More than 50 people have been killed in a spate of bomb attacks in southern Iraq and Baghdad.
Officials say at least 30 Shia pilgrims died in a suicide attack near the southern city of Nasiriya.
Earlier, at least 29 people were killed in a wave of bomb attacks in Shia districts of the Iraqi capital.
The deaths come amid fears of a rise in sectarian tension following the withdrawal of the last U.S. troops in December.
The head of the provincial council in Nasiriya, Qusay al-Abadi, said at least 30 pilgrims were killed and more than 70 injured in the attack near Nasiriya. Reports suggest the pilgrims were walking to the holy city of Karbala.
The attacks in Baghdad occurred in the Sadr City and Kadhimiya districts on Thursday morning. The Interior Ministry said the bombs targeted groups of civilians, leading to the death of nearly 30 people.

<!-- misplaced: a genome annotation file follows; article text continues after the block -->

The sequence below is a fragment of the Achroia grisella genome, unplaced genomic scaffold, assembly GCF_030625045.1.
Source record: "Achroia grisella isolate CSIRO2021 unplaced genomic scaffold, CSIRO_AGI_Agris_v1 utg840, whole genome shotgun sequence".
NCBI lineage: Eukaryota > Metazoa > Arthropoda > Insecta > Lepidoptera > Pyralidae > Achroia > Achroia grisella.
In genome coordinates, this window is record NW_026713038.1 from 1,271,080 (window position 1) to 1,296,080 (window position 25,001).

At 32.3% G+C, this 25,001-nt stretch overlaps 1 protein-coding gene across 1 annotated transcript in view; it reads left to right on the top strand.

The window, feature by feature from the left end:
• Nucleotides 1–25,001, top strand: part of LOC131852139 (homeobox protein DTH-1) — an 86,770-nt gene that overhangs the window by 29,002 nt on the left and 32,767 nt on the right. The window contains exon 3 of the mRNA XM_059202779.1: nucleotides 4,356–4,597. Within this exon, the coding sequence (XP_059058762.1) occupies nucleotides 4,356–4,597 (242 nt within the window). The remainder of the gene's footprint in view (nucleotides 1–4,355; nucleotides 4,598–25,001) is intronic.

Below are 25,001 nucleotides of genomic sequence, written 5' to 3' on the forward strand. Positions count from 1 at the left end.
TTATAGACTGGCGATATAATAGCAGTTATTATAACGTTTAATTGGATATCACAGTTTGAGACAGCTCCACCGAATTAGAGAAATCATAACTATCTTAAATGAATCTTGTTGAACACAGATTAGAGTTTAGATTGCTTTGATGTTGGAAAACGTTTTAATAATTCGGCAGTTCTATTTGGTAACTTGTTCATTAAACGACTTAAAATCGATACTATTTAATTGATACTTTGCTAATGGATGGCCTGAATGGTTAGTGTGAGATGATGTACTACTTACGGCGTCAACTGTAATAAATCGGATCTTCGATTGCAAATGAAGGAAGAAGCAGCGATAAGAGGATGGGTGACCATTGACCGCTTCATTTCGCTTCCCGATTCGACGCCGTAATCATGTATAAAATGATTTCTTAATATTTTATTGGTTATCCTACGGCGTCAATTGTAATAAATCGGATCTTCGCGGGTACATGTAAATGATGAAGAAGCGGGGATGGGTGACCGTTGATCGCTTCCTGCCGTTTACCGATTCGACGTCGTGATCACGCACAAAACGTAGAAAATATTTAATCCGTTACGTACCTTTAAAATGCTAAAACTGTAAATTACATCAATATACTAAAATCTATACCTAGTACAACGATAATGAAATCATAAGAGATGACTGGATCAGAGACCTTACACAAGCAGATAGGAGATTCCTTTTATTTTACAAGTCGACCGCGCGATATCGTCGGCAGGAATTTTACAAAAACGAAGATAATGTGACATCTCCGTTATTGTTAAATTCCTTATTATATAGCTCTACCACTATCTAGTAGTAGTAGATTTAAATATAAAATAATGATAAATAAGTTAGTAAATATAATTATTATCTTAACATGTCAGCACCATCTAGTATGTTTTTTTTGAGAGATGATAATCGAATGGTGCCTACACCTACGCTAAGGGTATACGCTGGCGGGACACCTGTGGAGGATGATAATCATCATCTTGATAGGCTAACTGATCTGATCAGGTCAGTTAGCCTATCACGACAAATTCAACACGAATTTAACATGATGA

"Political leaders fight each other for power, and we pay the price," Labourer Ahmed Khalaf told AFP at the site of one of the Sadr City explosions. "How is it our fault if al-Hashemi is wanted, or someone else is wanted?" he asked. "Why should we pay instead of them?"
The fresh wave of attacks comes as political turmoil between the majority Shiite-led government and the country's Sunni minority grows.
"We are in a battlefield with the terrorists and with the enemies of the political process, so we do not consider these [explosions] as a surprise for us or something strange. We are used to such [insurgent] operations," said Baghdad security operations centre spokesman Qassim al-Moussawi.
Prime Minister Nuri al-Maliki recently angered rivals when he asked parliament to remove his Sunni deputy, Saleh al-Mutlaq, and sought an arrest warrant for Sunni vice-president Tareq al-Hashemi on charges that he ran death squads.
Sunnis have complained of political marginalisation after Saddam Hussein's Sunni Ba'ath party was ousted by the 2003 US invasion.